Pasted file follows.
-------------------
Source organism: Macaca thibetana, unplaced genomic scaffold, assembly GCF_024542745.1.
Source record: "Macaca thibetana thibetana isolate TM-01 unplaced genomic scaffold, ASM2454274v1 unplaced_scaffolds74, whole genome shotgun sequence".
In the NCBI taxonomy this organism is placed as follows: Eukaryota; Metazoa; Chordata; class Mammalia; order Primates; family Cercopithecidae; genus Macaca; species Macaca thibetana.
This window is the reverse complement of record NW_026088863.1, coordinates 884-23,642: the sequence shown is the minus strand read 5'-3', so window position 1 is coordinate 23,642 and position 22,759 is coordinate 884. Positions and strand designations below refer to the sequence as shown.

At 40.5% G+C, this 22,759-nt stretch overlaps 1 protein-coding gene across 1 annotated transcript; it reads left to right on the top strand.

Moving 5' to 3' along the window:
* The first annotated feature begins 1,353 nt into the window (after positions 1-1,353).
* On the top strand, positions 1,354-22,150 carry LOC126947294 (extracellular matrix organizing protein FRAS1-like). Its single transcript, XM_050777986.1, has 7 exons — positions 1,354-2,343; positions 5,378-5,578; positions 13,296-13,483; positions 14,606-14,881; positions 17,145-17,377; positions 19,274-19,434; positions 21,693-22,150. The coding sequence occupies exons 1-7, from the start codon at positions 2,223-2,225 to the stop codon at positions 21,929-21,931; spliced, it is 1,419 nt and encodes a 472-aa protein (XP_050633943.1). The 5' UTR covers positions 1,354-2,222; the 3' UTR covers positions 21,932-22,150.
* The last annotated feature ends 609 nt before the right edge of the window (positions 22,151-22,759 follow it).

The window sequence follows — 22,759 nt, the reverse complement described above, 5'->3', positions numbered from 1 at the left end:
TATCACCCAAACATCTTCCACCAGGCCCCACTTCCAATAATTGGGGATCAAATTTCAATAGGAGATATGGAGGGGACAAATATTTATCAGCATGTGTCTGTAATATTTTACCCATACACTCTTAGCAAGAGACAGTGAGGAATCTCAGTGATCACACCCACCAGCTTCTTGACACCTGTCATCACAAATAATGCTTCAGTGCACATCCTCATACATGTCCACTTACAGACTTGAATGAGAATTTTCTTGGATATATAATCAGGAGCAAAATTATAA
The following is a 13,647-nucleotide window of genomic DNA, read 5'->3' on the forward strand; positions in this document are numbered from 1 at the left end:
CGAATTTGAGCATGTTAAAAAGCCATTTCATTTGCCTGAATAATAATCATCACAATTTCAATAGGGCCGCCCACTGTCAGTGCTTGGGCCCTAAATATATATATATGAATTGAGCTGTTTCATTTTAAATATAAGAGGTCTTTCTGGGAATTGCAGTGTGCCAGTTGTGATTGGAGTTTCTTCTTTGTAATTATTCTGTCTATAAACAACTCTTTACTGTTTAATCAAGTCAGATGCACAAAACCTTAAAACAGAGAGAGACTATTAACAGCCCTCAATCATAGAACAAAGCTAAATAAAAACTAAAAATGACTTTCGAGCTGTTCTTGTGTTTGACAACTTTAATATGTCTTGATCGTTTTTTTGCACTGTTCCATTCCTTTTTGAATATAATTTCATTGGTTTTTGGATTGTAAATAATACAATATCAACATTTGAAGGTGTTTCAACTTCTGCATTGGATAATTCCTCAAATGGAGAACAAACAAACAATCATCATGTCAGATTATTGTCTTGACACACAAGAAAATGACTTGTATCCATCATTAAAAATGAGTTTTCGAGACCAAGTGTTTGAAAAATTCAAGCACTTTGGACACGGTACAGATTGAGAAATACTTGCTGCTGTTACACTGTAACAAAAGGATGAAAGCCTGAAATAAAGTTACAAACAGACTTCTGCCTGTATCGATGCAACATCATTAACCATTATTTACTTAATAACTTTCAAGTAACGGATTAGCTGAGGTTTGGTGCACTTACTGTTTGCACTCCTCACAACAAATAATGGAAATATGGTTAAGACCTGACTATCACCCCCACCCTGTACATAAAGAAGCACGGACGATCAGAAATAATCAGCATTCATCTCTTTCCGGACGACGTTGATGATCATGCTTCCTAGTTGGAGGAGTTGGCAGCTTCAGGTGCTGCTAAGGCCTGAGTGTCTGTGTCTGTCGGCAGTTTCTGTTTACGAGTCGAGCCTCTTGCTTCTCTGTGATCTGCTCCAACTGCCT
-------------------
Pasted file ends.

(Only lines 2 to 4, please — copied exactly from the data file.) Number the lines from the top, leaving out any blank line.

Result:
Source record: "Macaca thibetana thibetana isolate TM-01 unplaced genomic scaffold, ASM2454274v1 unplaced_scaffolds74, whole genome shotgun sequence".
In the NCBI taxonomy this organism is placed as follows: Eukaryota; Metazoa; Chordata; class Mammalia; order Primates; family Cercopithecidae; genus Macaca; species Macaca thibetana.
This window is the reverse complement of record NW_026088863.1, coordinates 884-23,642: the sequence shown is the minus strand read 5'-3', so window position 1 is coordinate 23,642 and position 22,759 is coordinate 884. Positions and strand designations below refer to the sequence as shown.